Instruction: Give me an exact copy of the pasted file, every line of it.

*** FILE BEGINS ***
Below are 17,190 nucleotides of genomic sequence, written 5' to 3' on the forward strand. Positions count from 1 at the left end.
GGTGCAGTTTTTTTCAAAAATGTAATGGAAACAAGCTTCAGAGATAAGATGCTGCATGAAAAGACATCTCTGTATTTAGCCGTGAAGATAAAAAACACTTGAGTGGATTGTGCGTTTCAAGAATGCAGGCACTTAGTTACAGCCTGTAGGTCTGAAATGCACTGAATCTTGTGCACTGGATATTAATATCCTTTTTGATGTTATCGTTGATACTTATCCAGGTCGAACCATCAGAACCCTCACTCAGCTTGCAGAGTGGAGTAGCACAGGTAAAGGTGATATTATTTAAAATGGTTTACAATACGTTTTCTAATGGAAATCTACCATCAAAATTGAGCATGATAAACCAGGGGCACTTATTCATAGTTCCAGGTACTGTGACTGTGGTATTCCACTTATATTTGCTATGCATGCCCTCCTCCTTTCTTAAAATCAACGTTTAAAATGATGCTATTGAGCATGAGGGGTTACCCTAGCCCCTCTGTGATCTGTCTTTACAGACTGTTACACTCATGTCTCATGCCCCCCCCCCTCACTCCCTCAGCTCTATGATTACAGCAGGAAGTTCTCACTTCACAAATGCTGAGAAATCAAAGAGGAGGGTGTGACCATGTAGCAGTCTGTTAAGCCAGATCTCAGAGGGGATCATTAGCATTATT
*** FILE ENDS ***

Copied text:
Below are 17,190 nucleotides of genomic sequence, written 5' to 3' on the forward strand. Positions count from 1 at the left end.
GGTGCAGTTTTTTTCAAAAATGTAATGGAAACAAGCTTCAGAGATAAGATGCTGCATGAAAAGACATCTCTGTATTTAGCCGTGAAGATAAAAAACACTTGAGTGGATTGTGCGTTTCAAGAATGCAGGCACTTAGTTACAGCCTGTAGGTCTGAAATGCACTGAATCTTGTGCACTGGATATTAATATCCTTTTTGATGTTATCGTTGATACTTATCCAGGTCGAACCATCAGAACCCTCACTCAGCTTGCAGAGTGGAGTAGCACAGGTAAAGGTGATATTATTTAAAATGGTTTACAATACGTTTTCTAATGGAAATCTACCATCAAAATTGAGCATGATAAACCAGGGGCACTTATTCATAGTTCCAGGTACTGTGACTGTGGTATTCCACTTATATTTGCTATGCATGCCCTCCTCCTTTCTTAAAATCAACGTTTAAAATGATGCTATTGAGCATGAGGGGTTACCCTAGCCCCTCTGTGATCTGTCTTTACAGACTGTTACACTCATGTCTCATGCCCCCCCCCCTCACTCCCTCAGCTCTATGATTACAGCAGGAAGTTCTCACTTCACAAATGCTGAGAAATCAAAGAGGAGGGTGTGACCATGTAGCAGTCTGTTAAGCCAGATCTCAGAGGGGATCATTAGCATTATT